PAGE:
You also won't find many character to talk to and many towns to visit in "Panzer Dragoon Saga". There are in fact only three populated locations in the game, only one of which is a real town. Except the four main characters - Edge, Azel, Craymen, and Gash - there is hardly anyone with a developed personality in the game. The story relies a bit too much on clichés (evil empire, girl with mysterious powers, etc.). At times "Panzer Dragoon Saga" feels like some sort of a "mini-RPG", with its modest scope and somewhat underdeveloped story parts.

Lack of challenge also severely damages the game's RPG aspect. "Panzer Dragoon Saga" is shamelessly easy. It has a couple of secret areas, rare items, and even two non-obligatory dragon transformations, but they are useless, since the game is so easy even without finding them. Who needs the super-powerful Light Wing dragon model, if your current dragon is overpowered anyway? The low difficulty level also damages some of the more interesting aspects of the game's role-playing system - the interesting dragon class feature is an almost useless gimmick, since it is perfectly possible (and even easier) to complete the game while staying a "normal" dragon. Even easier than the battles is the navigation. The game is totally linear - you can only jump from location to location on the world map, and the areas themselves are small and straightforward. You should never care about being lost, unprepared, underpowered, trapped by too many enemies, or running low on supplies.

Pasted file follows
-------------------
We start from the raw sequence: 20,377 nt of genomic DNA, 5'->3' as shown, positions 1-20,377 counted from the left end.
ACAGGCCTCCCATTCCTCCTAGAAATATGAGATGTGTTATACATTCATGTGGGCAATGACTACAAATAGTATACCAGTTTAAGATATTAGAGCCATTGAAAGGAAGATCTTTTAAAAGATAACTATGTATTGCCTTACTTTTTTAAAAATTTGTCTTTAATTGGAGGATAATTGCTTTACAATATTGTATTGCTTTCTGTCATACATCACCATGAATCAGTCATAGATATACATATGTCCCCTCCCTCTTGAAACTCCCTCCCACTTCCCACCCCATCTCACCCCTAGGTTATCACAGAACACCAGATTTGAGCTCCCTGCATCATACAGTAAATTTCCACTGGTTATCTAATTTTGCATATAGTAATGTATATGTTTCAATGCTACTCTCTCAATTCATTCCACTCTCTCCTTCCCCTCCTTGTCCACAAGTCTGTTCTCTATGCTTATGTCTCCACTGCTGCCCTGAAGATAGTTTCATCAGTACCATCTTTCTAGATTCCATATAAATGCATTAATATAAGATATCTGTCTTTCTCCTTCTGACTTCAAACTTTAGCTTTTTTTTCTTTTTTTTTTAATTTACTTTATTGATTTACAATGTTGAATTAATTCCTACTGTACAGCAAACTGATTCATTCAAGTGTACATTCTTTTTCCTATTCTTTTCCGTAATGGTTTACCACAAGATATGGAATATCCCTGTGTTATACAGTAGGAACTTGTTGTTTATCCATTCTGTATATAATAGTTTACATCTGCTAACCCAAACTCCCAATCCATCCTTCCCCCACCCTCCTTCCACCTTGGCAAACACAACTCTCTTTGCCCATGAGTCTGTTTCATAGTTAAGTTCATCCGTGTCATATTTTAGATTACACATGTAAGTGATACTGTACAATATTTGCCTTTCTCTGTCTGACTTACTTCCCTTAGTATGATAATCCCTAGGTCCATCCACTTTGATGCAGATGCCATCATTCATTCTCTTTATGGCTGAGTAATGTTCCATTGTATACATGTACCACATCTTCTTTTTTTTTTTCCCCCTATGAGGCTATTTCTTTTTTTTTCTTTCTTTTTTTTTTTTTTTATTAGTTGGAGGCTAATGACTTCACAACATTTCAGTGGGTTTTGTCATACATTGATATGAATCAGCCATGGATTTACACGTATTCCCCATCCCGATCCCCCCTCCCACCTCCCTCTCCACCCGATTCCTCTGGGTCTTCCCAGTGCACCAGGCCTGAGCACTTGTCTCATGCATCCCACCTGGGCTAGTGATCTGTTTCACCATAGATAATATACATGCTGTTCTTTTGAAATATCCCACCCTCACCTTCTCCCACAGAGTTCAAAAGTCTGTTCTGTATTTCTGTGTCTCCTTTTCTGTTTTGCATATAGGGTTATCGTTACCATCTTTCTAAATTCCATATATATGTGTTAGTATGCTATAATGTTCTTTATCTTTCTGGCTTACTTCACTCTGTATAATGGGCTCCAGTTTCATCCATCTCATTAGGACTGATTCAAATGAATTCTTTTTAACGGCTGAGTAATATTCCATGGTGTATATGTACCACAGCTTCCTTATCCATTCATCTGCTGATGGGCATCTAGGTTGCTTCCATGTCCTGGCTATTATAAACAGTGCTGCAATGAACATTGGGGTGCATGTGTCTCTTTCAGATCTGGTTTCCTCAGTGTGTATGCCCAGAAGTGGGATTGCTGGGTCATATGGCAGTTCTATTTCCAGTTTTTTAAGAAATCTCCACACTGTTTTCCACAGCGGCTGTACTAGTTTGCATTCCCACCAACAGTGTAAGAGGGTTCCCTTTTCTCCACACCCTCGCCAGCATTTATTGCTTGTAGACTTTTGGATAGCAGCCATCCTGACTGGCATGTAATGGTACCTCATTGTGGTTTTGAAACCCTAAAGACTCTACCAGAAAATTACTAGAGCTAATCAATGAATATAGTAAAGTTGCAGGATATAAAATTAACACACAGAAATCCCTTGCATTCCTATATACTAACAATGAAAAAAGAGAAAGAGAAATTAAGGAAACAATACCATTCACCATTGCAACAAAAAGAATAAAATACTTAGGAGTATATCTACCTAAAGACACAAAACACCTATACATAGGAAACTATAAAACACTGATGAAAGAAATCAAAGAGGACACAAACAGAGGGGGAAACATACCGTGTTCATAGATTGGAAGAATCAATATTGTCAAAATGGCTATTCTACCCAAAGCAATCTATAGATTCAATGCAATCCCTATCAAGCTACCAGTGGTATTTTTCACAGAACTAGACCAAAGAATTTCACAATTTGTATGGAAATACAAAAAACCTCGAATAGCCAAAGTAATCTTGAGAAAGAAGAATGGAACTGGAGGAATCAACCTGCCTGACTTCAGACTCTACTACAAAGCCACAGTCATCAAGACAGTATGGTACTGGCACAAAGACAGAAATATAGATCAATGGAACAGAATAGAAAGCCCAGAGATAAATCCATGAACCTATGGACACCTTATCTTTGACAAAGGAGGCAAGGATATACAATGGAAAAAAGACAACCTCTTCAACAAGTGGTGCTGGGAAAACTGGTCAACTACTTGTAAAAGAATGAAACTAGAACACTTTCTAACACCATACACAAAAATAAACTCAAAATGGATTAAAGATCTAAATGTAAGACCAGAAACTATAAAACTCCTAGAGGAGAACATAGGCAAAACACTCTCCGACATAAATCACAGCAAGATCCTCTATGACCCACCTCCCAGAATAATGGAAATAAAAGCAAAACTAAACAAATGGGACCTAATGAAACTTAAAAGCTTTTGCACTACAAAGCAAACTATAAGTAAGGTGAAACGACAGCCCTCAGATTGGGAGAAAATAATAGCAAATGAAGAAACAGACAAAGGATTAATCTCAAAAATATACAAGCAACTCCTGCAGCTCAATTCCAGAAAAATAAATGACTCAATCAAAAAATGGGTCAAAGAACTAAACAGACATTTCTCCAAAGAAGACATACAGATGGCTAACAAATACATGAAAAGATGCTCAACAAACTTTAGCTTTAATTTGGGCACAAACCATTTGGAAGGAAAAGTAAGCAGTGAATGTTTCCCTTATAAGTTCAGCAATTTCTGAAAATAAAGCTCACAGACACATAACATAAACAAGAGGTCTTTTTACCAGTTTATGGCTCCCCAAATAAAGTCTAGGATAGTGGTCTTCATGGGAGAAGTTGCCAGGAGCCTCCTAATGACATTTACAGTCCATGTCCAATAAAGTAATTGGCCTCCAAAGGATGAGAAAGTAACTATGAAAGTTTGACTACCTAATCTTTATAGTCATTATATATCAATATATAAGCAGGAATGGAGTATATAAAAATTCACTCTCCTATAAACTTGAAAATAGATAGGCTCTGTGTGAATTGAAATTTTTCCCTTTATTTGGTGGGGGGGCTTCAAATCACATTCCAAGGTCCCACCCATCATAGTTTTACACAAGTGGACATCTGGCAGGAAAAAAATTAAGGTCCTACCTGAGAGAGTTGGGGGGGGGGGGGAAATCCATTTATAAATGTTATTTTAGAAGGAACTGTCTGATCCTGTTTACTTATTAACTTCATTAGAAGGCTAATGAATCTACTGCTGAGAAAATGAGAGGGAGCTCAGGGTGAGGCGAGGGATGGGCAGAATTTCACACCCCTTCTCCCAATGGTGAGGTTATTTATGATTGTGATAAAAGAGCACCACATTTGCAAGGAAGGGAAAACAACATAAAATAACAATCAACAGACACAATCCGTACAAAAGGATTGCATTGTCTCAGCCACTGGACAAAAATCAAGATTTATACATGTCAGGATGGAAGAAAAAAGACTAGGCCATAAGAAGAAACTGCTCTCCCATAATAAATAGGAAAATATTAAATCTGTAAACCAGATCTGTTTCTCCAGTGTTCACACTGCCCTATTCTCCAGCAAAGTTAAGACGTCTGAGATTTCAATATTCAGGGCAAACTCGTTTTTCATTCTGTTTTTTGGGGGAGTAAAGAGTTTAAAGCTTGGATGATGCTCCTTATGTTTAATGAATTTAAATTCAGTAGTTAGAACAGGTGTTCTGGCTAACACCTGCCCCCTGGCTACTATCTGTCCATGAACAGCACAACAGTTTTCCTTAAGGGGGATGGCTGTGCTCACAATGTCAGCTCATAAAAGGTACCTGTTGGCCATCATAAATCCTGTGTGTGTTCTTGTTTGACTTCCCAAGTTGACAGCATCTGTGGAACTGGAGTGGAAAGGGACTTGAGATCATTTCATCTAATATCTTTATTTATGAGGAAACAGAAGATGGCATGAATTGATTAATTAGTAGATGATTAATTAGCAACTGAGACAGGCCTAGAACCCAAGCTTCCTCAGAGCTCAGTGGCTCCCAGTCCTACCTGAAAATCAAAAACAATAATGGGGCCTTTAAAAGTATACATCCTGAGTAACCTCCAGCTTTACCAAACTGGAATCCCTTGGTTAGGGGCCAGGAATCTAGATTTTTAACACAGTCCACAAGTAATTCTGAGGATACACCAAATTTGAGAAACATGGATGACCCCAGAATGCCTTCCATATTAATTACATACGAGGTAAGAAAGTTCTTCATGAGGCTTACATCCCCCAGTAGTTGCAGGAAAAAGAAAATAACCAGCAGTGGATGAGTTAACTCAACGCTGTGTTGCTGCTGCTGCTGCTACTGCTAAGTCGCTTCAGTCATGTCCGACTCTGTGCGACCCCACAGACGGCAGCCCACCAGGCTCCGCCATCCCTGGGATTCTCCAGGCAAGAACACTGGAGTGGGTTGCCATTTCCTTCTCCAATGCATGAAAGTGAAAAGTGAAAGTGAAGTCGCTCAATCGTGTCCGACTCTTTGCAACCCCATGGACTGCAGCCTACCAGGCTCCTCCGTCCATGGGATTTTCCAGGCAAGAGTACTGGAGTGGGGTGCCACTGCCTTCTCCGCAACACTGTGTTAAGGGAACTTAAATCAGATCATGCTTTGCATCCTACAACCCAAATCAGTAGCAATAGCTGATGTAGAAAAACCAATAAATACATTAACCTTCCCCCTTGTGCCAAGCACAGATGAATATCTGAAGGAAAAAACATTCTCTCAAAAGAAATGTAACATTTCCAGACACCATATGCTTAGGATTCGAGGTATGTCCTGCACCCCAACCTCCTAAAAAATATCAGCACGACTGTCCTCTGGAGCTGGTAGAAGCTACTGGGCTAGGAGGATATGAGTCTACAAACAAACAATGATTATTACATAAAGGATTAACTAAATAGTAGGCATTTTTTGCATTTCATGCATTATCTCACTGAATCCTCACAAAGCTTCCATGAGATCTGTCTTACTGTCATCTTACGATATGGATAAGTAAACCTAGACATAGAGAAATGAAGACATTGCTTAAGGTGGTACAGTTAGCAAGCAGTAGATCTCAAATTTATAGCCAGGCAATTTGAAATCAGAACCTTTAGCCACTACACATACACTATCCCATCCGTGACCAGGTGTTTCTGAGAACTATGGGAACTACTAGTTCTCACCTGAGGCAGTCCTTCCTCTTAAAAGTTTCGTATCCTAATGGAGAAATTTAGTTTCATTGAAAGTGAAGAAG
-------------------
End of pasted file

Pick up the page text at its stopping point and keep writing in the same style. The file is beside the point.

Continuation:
You'll rarely hear me complain about a game's length - and to be frank, it didn't disturb me even here - but I have to warn every RPG fan: "Panzer Dragoon Saga" is very short. I completed the game in only sixteen hours.

The Bottom Line

This is a game that totally depends on the player's sympathy. It is shallow as a RPG, it doesn't offer anything truly original, and it doesn't develop and gaming aspect to perfection. It is just a very beautiful, highly artistic, cinematic game, with a simple story that manages to be convincing despite all its clichés, and fun light-hearted gameplay. Its strong personality and its high aesthetic value are enough to make it a great game, but don't expect it to be a typical RPG with complex characters and gameplay. The best way to enjoy it is not to analyze it and not to compare it to anything. Then it is easy to be enchanted by the magical beauty of "Panzer Dragoon Saga", its easy-going gameplay, and its tragic story.